If you have a digital SLR, there are some great tools, software or hardware, out there that are either free or won’t totally break the bank. Of course, photography can be an expensive hobby, so your mileage may vary here.
In the Field
I bought an iPod Touch as a handy field computer when taking pictures in the great outdoors and this, alone, is pretty handy because you can store all sorts of reference material on it. I don’t use it for music (I have another iPod for that), I use it for photography. That brings me to a very handy application for it if you like nature photography: DoF calculator. This little app for the iPhone/iTouch allows you to select your camera model (or enter the baseline information directly), specify distance, focal length, and aperture to get not only the depth of field but also the hyperfocal distance. There are two or three other DoF calculators, but I found this one to the best. It’s also a massive $1.99 to buy.
I like doing nature photography and spent a fair amount of last summer wandering conservation areas taking a variety of pictures. At one point, during a camping trip, I got an opportunity to take some pictures of a great blue heron catching dinner. The pictures came out okay, but the problem was my telephoto is only 300mm maximum and I really needed a bit more than that. Needless to say, once bitten, twice shy, I don’t want to be caught with some awesome opportunity and no suitable lens to capture it, but the price of telephoto lenses above 300mm gets pretty expensive… There is a solution, though, and it’s significantly cheaper: a 2x teleconverter. Okay, at $370 it’s not cheap, but an 800mm lens is $7800! The doubler takes my 300mm telephoto to a 600mm telephoto, which isn’t quite 800mm, but it also didn’t cost me close to $8000. You can also get a 1.4x teleconverter for a little less money and little less range.
Bear in mind that a teleconverter will have some effect on the overall quality of the result, but it’s generally minimal and there are ways to deal with it after the fact. Also, a lot of lens faults are more to the edges and the average dSLR has a smaller sensor than standard 35mm film, thus dropping off the outer edges of the circle.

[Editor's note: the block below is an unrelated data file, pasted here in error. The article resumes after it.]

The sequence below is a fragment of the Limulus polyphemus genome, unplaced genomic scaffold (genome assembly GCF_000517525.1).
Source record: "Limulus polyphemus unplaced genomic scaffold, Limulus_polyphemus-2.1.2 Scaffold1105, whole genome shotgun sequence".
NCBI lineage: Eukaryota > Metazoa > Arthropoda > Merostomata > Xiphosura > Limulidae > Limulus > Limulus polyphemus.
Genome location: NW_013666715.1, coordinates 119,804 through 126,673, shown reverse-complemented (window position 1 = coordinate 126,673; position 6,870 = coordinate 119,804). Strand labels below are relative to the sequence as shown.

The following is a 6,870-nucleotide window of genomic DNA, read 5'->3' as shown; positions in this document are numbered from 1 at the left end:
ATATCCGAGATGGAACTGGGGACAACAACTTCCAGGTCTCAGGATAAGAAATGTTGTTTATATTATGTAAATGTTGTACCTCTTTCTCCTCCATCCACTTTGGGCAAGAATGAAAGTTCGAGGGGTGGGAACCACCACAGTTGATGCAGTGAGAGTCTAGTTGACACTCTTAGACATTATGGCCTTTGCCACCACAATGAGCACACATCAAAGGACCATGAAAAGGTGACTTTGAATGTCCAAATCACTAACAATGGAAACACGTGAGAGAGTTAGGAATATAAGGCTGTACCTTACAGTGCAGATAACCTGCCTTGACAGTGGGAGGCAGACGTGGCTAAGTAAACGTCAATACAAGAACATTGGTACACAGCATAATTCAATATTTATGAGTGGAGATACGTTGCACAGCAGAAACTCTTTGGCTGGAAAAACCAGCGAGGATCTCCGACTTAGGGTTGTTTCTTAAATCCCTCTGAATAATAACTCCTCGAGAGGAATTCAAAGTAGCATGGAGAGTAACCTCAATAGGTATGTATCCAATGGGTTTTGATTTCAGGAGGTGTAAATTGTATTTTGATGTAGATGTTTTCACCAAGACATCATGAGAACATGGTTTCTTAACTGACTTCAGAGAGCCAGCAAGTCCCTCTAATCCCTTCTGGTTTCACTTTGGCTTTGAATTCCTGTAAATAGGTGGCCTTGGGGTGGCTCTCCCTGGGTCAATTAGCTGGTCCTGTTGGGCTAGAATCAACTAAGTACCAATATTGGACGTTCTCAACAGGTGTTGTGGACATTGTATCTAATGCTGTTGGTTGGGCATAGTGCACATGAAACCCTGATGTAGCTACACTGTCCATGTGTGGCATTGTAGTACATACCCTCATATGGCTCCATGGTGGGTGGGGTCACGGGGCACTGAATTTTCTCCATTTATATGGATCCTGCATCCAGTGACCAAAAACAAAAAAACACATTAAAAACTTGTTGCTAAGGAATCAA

Get a good carrying case! I got a Lowepro Slingshot 300 that allows me access to a variety of compartments without removing the backpack from my back. A very handy thing when it’s not always feasible to take it off.
Get a tripod! Now, getting a good one can be expensive, so you’ll have to balance your needs with the price you can pay, but a tripod is essential to outdoor photography. Remember, a lot of outdoor shots will be taken with a telephoto and that makes camera shake much more likely and that includes cameras with shake reduction. A good rule of thumb is that your shutter speed should be no slower than the reciprocal of your lens length. So, for example, with a 200mm focal length, go no slower than 1/200th of a second. Better yet, just put the camera on a tripod. So, which tripod? Well, in the wild, you want to get something that is both light and sturdy. Mine is a 4 segment carbon fibre from Manfrotto, but there are very good cheaper options out there, so shop around. Just make sure that you can carry it for extended periods of time and that it has a hook for weighing it down in windy conditions.
That’s the tripod, but what about the head? Most consumer tripods come with the tripod head already, but most of these aren’t really the best option for nature photography. It’s okay when you have plenty of time to line up the shot, but most wildlife aren’t anywhere near that patient. So, a good tripod head can make a world of difference and so some features to consider are:
- Quick release – allows you to remove the camera from the tripod without fuss.
- Easily adjusted – I have a “joystick” style head that allows me to freely and quickly move the head by just gripping it.
- Levelling bubble – useful if you want to make sure you’re square.